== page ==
Despite some showers around dawn, the weather was good at Oxwich, only becoming breezy at around 09:30. A total of five sixty-foot nets resulted in an overall catch of 40 birds, most of which were trapped in the first couple of hours. The catch included 20 sedge warblers, 11 reed warblers, 2 blackcaps and a range of other species including reed bunting, robin, wren and blue tit.
The highlight of the session was the capture of a juvenile grasshopper warbler, the first caught at the site in 2013. This bird was carrying significant fat (fat score 5), indicating it was feeding up prior to migration. Fat is assessed using a scale ranging between 0 (no visible fat) and 8 (a layer of fat overlying all of the breast muscles), and can be easily assessed by blowing the breast feathers to expose the underlying skin. The fat score for this bird (5) indicates that the tracheal pit was full (convex), and fat was slightly overlapping the breast muscles. A picture of the bird is below.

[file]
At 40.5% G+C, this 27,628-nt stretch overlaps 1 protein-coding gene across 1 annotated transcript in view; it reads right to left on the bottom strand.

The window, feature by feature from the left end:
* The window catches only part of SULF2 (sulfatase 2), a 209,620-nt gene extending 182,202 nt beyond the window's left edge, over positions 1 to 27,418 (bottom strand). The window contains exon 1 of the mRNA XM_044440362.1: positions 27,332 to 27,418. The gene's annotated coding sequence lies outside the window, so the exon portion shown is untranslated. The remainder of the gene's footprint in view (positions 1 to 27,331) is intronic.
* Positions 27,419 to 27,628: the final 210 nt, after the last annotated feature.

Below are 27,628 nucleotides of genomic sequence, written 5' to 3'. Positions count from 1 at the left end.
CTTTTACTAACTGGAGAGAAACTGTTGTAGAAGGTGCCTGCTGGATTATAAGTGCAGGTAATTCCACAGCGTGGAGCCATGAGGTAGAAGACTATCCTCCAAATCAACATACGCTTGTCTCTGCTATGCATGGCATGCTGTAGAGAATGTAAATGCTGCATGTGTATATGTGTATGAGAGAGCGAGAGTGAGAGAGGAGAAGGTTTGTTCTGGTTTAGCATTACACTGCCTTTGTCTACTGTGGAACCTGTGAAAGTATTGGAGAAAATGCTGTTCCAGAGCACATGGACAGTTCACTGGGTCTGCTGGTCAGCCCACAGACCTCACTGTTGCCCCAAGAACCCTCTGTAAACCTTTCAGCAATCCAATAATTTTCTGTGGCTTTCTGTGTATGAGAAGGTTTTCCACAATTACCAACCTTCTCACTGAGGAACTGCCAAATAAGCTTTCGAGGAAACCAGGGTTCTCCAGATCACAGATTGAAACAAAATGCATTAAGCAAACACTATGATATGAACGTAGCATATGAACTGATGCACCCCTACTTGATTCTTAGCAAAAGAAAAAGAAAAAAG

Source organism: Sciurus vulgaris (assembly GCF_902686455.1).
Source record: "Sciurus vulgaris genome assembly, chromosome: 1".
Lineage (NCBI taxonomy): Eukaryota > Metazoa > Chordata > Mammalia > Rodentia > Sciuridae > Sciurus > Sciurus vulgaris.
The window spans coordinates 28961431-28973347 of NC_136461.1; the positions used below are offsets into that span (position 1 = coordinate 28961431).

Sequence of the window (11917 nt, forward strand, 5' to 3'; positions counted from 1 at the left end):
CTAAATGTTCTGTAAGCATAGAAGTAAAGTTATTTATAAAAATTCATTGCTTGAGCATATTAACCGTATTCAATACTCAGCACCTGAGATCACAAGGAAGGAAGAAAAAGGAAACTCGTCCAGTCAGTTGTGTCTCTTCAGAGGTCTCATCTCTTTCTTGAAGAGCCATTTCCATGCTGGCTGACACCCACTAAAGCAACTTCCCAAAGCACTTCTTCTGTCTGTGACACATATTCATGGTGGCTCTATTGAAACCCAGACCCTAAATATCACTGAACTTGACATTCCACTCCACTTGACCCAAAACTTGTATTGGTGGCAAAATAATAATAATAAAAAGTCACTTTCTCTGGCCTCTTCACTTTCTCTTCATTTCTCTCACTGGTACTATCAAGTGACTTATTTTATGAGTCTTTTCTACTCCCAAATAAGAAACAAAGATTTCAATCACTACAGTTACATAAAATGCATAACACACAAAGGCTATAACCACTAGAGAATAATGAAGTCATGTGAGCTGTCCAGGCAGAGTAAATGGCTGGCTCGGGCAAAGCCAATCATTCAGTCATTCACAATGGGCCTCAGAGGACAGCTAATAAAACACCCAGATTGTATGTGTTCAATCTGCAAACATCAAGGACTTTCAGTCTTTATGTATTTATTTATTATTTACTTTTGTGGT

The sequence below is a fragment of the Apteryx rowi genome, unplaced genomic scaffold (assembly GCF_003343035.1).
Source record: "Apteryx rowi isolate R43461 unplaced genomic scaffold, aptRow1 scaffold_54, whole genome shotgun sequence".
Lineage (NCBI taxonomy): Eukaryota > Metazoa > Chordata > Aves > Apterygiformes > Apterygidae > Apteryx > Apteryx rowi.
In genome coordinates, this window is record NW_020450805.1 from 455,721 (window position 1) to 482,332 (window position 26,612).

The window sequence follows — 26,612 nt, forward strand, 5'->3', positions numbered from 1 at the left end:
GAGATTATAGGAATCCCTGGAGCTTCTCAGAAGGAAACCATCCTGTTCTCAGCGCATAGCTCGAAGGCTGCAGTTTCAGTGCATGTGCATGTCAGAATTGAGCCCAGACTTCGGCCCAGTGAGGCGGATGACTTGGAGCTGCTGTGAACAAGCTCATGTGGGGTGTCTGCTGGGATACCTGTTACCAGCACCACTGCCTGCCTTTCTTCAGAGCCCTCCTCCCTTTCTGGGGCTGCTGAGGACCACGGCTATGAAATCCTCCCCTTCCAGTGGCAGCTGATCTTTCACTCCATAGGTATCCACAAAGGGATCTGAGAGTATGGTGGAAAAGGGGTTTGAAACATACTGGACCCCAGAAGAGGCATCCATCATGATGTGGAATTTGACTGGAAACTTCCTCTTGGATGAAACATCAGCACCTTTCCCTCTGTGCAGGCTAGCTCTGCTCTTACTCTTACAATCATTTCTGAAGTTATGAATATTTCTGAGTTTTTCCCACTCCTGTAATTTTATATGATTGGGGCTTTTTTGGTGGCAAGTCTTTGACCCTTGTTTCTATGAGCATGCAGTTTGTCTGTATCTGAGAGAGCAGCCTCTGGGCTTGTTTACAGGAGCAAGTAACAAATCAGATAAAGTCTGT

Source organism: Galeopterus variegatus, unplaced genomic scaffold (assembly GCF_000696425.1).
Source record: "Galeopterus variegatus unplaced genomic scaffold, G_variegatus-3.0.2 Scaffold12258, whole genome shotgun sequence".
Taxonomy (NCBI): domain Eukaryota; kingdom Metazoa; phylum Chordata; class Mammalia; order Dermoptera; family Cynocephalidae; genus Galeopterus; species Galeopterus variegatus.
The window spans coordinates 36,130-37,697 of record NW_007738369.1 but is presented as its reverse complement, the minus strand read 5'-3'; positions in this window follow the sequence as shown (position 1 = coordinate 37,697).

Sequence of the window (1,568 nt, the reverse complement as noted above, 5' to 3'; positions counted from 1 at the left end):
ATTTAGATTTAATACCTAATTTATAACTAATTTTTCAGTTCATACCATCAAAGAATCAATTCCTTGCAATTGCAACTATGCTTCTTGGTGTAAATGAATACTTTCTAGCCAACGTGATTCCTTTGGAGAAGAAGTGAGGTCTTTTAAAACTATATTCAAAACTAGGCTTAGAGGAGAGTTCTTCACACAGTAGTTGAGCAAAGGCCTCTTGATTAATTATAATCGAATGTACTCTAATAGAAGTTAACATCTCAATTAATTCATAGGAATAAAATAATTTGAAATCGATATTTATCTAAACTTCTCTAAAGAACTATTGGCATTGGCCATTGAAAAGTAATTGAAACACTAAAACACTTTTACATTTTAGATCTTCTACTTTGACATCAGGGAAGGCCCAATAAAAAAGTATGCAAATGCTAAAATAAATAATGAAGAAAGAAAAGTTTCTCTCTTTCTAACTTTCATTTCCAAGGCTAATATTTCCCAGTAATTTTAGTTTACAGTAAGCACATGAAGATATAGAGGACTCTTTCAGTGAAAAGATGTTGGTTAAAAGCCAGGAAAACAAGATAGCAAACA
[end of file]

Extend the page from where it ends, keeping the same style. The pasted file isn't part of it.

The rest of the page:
Sedge warbler has not been commonly captured at Oxwich this year: the number of territories around the reedbed earlier in the season appeared to be low. This, and the extensive fat deposits visible on many of the sedge and reed warblers trapped, indicated that these birds had predominantly moved into the reedbed to feed up in preparation for migration (and were unlikely to have bred close by).
Fourteen of the sedge warblers were juveniles. These typically showed very little wear in the wing feathers and tails (some of which also showed fault bars and castellations). Fault bars that run across all of the tail are indicative of juvenile birds, which grow their tail feathers synchronously. Adult birds replace tail feathers one-by-one, so while individual feathers may have fault bars, these are very unlikely to form a continuous line. Castellations are ‘nicks’ in tail feathers thought to result from damage in the nest.
Oxwich is an excellent site for reptiles and invertebrates. Today, a hummingbird hawkmoth was seen nectaring on bramble close to the ringing site, a buff tip (moth) caterpillar was moved from the adjacent road into nearby shrubs, and the hoverfly Sericomyia silentis (a substantial insect) was noted on ivy, where it posed for this photograph. A brief search on Oxwich Marsh after the session resulted in three adders being seen.
Thanks to Keith Vaughton and Barry Stewart for making it another enjoyable session this morning.